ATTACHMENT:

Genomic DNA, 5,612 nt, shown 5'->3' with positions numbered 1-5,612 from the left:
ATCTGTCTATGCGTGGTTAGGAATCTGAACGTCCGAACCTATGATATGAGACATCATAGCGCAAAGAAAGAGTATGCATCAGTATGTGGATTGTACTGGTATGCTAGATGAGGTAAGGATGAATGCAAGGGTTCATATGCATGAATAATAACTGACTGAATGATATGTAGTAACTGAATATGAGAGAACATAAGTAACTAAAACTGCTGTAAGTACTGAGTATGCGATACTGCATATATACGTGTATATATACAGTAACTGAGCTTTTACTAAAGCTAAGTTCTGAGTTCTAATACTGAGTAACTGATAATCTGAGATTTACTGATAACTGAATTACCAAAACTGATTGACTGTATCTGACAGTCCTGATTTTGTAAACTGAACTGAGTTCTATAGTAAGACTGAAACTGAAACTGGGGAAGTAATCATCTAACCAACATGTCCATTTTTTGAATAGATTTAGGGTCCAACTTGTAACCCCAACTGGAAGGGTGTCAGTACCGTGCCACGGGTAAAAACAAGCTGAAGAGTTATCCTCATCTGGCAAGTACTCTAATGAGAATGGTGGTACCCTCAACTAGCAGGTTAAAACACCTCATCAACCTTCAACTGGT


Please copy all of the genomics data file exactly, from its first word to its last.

Genomic DNA, 5,612 nt, shown 5'->3' with positions numbered 1-5,612 from the left:
ATCTGTCTATGCGTGGTTAGGAATCTGAACGTCCGAACCTATGATATGAGACATCATAGCGCAAAGAAAGAGTATGCATCAGTATGTGGATTGTACTGGTATGCTAGATGAGGTAAGGATGAATGCAAGGGTTCATATGCATGAATAATAACTGACTGAATGATATGTAGTAACTGAATATGAGAGAACATAAGTAACTAAAACTGCTGTAAGTACTGAGTATGCGATACTGCATATATACGTGTATATATACAGTAACTGAGCTTTTACTAAAGCTAAGTTCTGAGTTCTAATACTGAGTAACTGATAATCTGAGATTTACTGATAACTGAATTACCAAAACTGATTGACTGTATCTGACAGTCCTGATTTTGTAAACTGAACTGAGTTCTATAGTAAGACTGAAACTGAAACTGGGGAAGTAATCATCTAACCAACATGTCCATTTTTTGAATAGATTTAGGGTCCAACTTGTAACCCCAACTGGAAGGGTGTCAGTACCGTGCCACGGGTAAAAACAAGCTGAAGAGTTATCCTCATCTGGCAAGTACTCTAATGAGAATGGTGGTACCCTCAACTAGCAGGTTAAAACACCTCATCAACCTTCAACTGGT